Of course, the real kicker is the price. The $59.99 price tag for the game alone is steep to justify 30 – 90 minutes of VR gameplay. Adding another $69.99 on top of that for the stick is tough to recommend. It’ll all come down to personal preference; if you think you might play the rest of the game with the stick then it’s absolutely worth it. Plus you can play other PSVR games like Ultrawings, EVE: Valkyrie and Starblood Arena. It’s also PC compatible so Rift and Vive owners can get some mileage out of it too.

    There is reason to splash out, then. With the addition of Ace Combat 7, the Thrustmaster

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  • Ace Combat 7 VR Review: Utterly Superb But Incredibly Bittersweet Aerial Combat
    Ace Combat 7 VR Review: Utterly Superb But Incredibly Bittersweet Aerial Combat

    I still feel like I’m soaring. Not just literally; Ace Combat 7’s VR support has left me grinning from ear-to-ear. This is nothing short of a revelation; a deadly ballet of barrel rolls and missiles. It’s a successful fusion of cinematic excitement and utterly arresting immersion, the likes of which VR has rarely seen. It made my heart pound and my jaw drop with dizzying regularity.

    And then it ended.

    And that’s the elephant in the room. For all its high-flying spectacle, Ace Combat 7 is criminally short on VR content. Just three missions await you, and experienced players will beat each in 10 minutes or less. Series newcomers (such as myself) will probably take longer; multiple deaths on the tough-but-firm normal mode stretched it out to about two hours. To offer this captivating a taste of aerial combat, realized with such polish, and then to take it away just as you’re getting settled is nothing short of cruel.

    But it is what it is and, more importantly, what remains is unforgettably good. From immersion through to control, Ace Combat 7 is top gun (sorry). The cockpit, for starters, is detailed down to every switch and button with an impressive degree of perceived authenticity. Landscapes stretch out for miles around you and, although they’re obviously a little blurry up close, they’re surprisingly convincing when zooming past at 100 mph. Fly into clouds and the weather will start to beat down on your windshield. In one dramatic opening, an airfield becomes a battle zone and debris is rained down upon you with alarming force. Don’t let its length fool you; this is a blockbuster VR experience.

    You have to use the Expert control scheme instead of the more accessible option. For some, it will undoubtedly cause nausea, but it otherwise feels like the most natural way to go. It virtually fuzes your right thumb to the pilot’s flight stick. Combat is initially daunting but, once mastered, an effortless thrill.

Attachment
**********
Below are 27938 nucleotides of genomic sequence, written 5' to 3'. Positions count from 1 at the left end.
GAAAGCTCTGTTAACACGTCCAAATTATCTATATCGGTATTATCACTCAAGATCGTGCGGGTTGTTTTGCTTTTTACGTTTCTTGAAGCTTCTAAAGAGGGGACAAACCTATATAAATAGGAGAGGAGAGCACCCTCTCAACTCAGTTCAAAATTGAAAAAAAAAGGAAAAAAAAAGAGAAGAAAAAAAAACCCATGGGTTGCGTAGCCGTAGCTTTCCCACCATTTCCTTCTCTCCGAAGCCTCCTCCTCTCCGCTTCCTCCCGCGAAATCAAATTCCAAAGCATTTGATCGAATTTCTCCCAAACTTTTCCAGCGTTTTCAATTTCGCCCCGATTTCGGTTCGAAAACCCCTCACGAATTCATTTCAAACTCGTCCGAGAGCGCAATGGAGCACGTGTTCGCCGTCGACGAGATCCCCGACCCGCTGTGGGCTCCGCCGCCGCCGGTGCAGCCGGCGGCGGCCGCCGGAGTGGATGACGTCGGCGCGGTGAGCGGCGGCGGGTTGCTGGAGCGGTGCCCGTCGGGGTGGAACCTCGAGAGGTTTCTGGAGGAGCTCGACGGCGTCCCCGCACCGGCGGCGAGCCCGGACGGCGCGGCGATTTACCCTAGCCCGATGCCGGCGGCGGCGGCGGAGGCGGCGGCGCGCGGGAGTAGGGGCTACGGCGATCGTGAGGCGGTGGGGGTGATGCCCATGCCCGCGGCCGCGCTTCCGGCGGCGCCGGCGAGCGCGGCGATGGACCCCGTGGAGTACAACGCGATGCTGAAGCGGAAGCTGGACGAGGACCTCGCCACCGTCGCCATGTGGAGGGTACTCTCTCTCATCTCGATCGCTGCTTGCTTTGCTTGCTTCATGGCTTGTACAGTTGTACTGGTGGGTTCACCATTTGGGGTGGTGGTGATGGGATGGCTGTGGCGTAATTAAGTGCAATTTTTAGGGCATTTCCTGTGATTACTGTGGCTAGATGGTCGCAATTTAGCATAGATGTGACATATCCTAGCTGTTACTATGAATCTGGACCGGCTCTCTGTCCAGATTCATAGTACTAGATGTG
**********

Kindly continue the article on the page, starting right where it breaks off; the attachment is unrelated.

A flight simulator this is not; the controls may have their intricacies but ultimately Ace Combat 7 is all about the grandiose. It’s in the moments you skim past an enemy fighter and wince at the proximity or the last-second kills that have you piercing through a fiery explosion. It comes just as you untangle from a hopscotch of missile dodges only to find yourself pulling up before you crash into the ocean. In these instances I couldn’t help but cheer and woot like a cowboy, occasionally leaping out of my seat (bad idea) and becoming the very person I’ve rolled my eyes at thousands of times in films. It really is that powerful.

    The movie magic is woven into the inevitable games of cat and mouse too. As the skies become peppered with enemies you’ll start throwing your head back and forth in desperate search of new targets and threats. It’s that head movement that really adds a dimension not previously seen in other Ace games. One slight hiccup is the developer’s decision to fade the world out

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  • Fast Travel Games CEO: Apex Construct Selling Better On PSVR Than PC
    Fast Travel Games CEO: Apex Construct Selling Better On PSVR Than PC

    A series of tweets from the CEO of Fast Travel Games, Oskar Burman, offers a breakdown of the sales of Apex Construct across PlayStation, Steam and Oculus.

    Apex Construct released in early 2018 as a great “full” VR game on the three storefronts supporting 6DoF motion controllers. Across three tweets this week, Burman broke down the sales ratio since launch. Here are the tweets condensed into a single block of text:

    So, this is the current split in Apex Construct sales: PSVR: 58% Steam: 23% Oculus Store: 19%. Playstation has taken an even bigger share since last time I shared numbers, which is what to expect considering indications of strong PSVR sales in 2018. But the VR market as a whole is clearly growing too. December was one of the best months ever for Apex, so my guess is a bunch of people found a new VR HMD under the christmas tree in 2018

    We confirmed this data covers sales since launch and Burman said that the share of PlayStation buyers grew over the course of the year. A similar tweet by Burman from May offers a snapshot of the sales to that time: